Port Allen police are investigating a Thursday evening drive-by shooting that took place on N. 14th St. near a basketball court full of young people, and arrested a man for an unrelated shooting Saturday that left a Port Allen man injured.
Thursday evening, between 6-7 p.m., according to Port Allen Police Chief Esdron Brown, police officers responded to a call at the basketball court area on N. 14th street.
“We got the call of multiple shots being fired,” Brown said, adding that a juvenile was shot twice, once in the arm, once in the leg, and ran away, ending up behind a home on Maryland St., adjacent to the basketball court.
“Officers found 17 total casings out on the street where the subject supposedly fired from a moving vehicle,” Brown said.
He said that the casings were from a 9mm gun.
Brown said that though at least 17 shots were fired, he is unsure whether the shooter was, or shooters were, targeting one specific person. No others were injured in the gunfire, though Brown said approximately 20 or more other young people were at the basketball court at the time of the shooting.
The juvenile that was shot was brought to a hospital and released with non-life threatening injuries.
Brown said that no arrests have been made, as police have not found anyone willing to speak to them about the incident, and the case remains under investigation.
He said that two Port Allen High School students had allegedly been in an altercation on a school bus and at school earlier that day.
“It led to some guys leaving (the basketball court) and coming back, supposedly,” said Brown. “And just firing a bunch of rounds from the vehicle.”
Police are currently looking for the shooter and ask that anyone who may have any information about the incident call the Port Allen P.D. at 343-5525.
“We know somebody had to see something, and we know somebody knew the shooter. It was just too many people for [nobody to see anything],” Brown said. “I’m quite sure somebody had to see that vehicle and know the shooter(s) in it – and we haven’t gotten any of that from anybody.
“They can come forward; they can call anonymously, leave tips. It would help out a lot.”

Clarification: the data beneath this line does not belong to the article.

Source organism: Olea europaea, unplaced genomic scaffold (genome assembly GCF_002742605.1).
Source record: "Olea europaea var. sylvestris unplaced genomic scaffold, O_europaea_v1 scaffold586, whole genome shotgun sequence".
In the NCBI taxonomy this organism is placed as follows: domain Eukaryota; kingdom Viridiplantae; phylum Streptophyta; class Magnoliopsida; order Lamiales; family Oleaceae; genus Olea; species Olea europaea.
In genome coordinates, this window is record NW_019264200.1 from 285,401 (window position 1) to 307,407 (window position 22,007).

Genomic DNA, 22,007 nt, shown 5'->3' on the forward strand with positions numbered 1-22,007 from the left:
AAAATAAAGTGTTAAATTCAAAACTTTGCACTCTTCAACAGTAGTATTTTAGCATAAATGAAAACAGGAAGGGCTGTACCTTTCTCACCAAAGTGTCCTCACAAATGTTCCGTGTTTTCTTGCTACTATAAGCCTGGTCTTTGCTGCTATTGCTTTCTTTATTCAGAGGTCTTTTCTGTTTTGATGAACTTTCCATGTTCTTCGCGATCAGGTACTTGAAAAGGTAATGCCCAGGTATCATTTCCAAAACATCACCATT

Brown said that he believes nobody will speak about the incident with police for fear of being a “snitch.”
“A lot of times, when something like this happens, the younger crowd tends to get away from it… they don’t want to be involved, but mature people understand the magnitude of it so they will get involved,” he said
In an unrelated incident, police arrested Michael J. Jackson, 20, of 1452 Clark St., Port Allen, for shooting and injuring Kevin Ray of Port Allen on Saturday.
While Ray was visiting his mother on Franklin St., Jackson opened fire, firing six shots, according to police, and hitting Ray once in the leg.
“Officers had a really good response time, and at the crime scene, they did a real good investigation,” Brown lauded. “And the public worked real well with the police officers, the way it should be.”
Brown said that Jackson had harassed Ray for years.
“They would drive by and taunt him and make threats to him, using their hands as a sign of a gun,” Brown explained Monday afternoon. “On this particular day, they carried through with their threats and (Jackson) actually confronted (Ray) with the gun.”
Brown said that Ray tried to talk to Jackson, but ended up running away.
“And that’s when Jackson fired six shots and one of them wound up hitting him in the leg. It was moderate injury, nothing life threatening,” Brown said.
Brown said that though the two men were “beefing,” the situation could have been placed under control had police been called earlier.
“That shooting could have been prevented,” he said. “That’s also why it’s important for the public to work with us on incidents like this. Pick up the phone and call and let us know.”
He said that the public did help the police to pinpoint Jackson as the shooter and locate him.
“I think a lot of people were frustrated from the first shooting (on Thursday), so it made it easier for people to come out and ‘hey, let’s get this guy off the street,’” Brown said.
Brown said that the PAPD is also investigating what has come to be known as the “hit list,” a list of names posted on social media sites targeting certain local juveniles.
“We’re investigating that – we’re trying to get to the bottom of who’s putting it out,” he said, adding that Thursday’s shooting may have been correlated to the list.
“We’ve discovered that a couple of young people are trying to start a gang,” he said. “We’re going to be trying to get with the parents of the kids who are actually displaying this kind of attitude with starting a gang and being part of a gang.
“Hopefully, parents can nip this in the bud, because it starts at home. And if they can’t, eventually we will.”
Brown said that he believes the gang activity is directly correlated to the first shooting last week.
“The motive is to try to get people not to talk and put fear in people. But we have to, as a community, step up against this. We want it to stop,” Brown said, pleading with anyone who may know anything about the shooting to come forward. “Not just the police, the whole Port Allen community, working together to get the bad guys off the street or the people that are causing trouble inside the neighborhoods.
“We’re just looking for people to come forward. It’s time for it to cease – it should have never happened in the first place, but it happened and now we’re looking for people to come forward. They don’t have to be scared. Anything could lead to the arrest of the first shooting (Thursday) - car descriptions, people in the car, what they were wearing. Anything anybody can give us would be very helpful. Somebody might have been recording with their phone, caught the vehicle leaving the scene. With that many people – it was close to 20-30 people out there – somebody had to see something.”